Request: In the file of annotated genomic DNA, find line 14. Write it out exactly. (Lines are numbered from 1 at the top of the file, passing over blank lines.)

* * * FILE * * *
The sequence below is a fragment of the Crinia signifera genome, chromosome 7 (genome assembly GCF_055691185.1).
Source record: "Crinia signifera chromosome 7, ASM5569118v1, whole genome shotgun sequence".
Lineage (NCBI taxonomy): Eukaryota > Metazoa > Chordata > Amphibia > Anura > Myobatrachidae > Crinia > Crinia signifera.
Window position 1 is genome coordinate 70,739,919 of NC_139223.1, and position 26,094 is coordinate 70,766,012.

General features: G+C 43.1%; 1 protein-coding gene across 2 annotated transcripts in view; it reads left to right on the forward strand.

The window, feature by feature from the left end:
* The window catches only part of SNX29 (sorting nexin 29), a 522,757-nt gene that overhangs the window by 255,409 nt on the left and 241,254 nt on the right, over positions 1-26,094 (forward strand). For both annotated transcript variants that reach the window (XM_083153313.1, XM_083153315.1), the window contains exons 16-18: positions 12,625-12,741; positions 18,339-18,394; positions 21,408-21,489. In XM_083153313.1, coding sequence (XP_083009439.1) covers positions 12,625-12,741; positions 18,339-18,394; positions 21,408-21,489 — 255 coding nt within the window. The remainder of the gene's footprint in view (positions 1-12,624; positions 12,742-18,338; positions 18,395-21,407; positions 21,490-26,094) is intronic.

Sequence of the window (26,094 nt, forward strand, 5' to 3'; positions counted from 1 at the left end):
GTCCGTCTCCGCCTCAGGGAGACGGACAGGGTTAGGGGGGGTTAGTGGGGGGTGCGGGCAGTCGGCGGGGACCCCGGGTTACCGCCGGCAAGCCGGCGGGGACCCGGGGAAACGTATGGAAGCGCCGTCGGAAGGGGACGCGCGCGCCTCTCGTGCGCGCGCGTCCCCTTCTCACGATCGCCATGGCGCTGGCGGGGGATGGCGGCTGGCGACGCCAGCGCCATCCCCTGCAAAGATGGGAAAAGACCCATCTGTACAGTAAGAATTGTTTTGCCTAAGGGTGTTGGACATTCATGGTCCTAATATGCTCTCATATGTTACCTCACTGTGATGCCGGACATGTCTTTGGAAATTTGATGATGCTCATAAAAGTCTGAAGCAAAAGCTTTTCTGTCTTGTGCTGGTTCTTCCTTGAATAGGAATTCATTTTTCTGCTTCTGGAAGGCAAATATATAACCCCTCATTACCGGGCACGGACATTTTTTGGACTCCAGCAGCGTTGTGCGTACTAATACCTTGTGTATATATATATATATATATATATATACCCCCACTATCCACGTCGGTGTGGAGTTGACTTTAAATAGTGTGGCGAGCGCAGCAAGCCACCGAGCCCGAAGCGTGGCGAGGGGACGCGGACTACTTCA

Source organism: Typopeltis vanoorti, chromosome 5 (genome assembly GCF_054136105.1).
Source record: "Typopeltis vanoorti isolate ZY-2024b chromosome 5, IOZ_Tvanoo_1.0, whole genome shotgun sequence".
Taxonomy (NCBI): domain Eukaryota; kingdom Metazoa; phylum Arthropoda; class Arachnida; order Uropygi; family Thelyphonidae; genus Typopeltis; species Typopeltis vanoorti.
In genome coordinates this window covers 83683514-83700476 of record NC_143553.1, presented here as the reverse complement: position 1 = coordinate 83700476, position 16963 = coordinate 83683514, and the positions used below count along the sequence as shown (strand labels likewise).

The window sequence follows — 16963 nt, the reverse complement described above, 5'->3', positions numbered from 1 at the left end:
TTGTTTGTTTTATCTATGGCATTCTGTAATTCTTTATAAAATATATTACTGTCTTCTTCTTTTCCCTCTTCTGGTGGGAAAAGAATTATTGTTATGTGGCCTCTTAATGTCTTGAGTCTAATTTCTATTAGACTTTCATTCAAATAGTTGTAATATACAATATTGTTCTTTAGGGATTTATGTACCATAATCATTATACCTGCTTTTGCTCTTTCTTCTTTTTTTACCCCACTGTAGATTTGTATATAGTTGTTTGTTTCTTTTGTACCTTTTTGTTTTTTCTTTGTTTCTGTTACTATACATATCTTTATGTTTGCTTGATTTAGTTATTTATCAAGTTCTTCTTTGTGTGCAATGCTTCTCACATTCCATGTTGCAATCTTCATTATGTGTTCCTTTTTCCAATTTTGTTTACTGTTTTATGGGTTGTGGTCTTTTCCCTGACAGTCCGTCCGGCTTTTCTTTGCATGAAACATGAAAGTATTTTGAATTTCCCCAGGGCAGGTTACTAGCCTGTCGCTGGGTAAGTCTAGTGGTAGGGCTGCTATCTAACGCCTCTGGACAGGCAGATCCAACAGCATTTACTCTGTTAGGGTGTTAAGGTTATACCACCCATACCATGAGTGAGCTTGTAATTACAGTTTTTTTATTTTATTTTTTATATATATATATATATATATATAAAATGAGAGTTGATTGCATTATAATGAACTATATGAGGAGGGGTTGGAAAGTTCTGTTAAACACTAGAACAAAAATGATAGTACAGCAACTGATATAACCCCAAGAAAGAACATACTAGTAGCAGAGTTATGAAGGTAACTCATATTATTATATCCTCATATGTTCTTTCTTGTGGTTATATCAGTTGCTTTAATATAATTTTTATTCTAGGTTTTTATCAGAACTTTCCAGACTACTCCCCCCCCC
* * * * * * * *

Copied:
The window sequence follows — 16963 nt, the reverse complement described above, 5'->3', positions numbered from 1 at the left end: